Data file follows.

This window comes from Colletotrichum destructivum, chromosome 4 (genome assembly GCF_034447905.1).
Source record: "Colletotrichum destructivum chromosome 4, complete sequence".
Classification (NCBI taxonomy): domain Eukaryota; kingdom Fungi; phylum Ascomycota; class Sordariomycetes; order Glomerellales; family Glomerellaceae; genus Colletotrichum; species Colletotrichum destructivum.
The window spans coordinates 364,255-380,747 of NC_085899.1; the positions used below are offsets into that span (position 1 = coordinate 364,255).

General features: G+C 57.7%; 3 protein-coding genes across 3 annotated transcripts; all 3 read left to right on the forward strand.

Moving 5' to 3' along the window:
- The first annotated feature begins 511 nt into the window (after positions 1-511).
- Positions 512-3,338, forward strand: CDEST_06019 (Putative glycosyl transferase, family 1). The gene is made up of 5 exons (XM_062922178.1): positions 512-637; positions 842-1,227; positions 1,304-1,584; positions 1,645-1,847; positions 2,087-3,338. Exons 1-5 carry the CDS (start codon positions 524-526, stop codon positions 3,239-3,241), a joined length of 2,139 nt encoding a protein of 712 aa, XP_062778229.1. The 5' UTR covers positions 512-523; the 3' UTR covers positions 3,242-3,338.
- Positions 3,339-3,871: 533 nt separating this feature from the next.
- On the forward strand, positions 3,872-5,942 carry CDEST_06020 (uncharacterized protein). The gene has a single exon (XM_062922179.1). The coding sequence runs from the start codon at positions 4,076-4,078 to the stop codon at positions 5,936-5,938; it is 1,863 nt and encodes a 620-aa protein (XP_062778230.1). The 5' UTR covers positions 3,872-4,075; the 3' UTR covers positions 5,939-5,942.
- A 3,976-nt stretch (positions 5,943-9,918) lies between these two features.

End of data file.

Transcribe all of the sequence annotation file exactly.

This window comes from Colletotrichum destructivum, chromosome 4 (genome assembly GCF_034447905.1).
Source record: "Colletotrichum destructivum chromosome 4, complete sequence".
Classification (NCBI taxonomy): domain Eukaryota; kingdom Fungi; phylum Ascomycota; class Sordariomycetes; order Glomerellales; family Glomerellaceae; genus Colletotrichum; species Colletotrichum destructivum.
The window spans coordinates 364,255-380,747 of NC_085899.1; the positions used below are offsets into that span (position 1 = coordinate 364,255).

General features: G+C 57.7%; 3 protein-coding genes across 3 annotated transcripts; all 3 read left to right on the forward strand.

Moving 5' to 3' along the window:
- The first annotated feature begins 511 nt into the window (after positions 1-511).
- Positions 512-3,338, forward strand: CDEST_06019 (Putative glycosyl transferase, family 1). The gene is made up of 5 exons (XM_062922178.1): positions 512-637; positions 842-1,227; positions 1,304-1,584; positions 1,645-1,847; positions 2,087-3,338. Exons 1-5 carry the CDS (start codon positions 524-526, stop codon positions 3,239-3,241), a joined length of 2,139 nt encoding a protein of 712 aa, XP_062778229.1. The 5' UTR covers positions 512-523; the 3' UTR covers positions 3,242-3,338.
- Positions 3,339-3,871: 533 nt separating this feature from the next.
- On the forward strand, positions 3,872-5,942 carry CDEST_06020 (uncharacterized protein). The gene has a single exon (XM_062922179.1). The coding sequence runs from the start codon at positions 4,076-4,078 to the stop codon at positions 5,936-5,938; it is 1,863 nt and encodes a 620-aa protein (XP_062778230.1). The 5' UTR covers positions 3,872-4,075; the 3' UTR covers positions 5,939-5,942.
- A 3,976-nt stretch (positions 5,943-9,918) lies between these two features.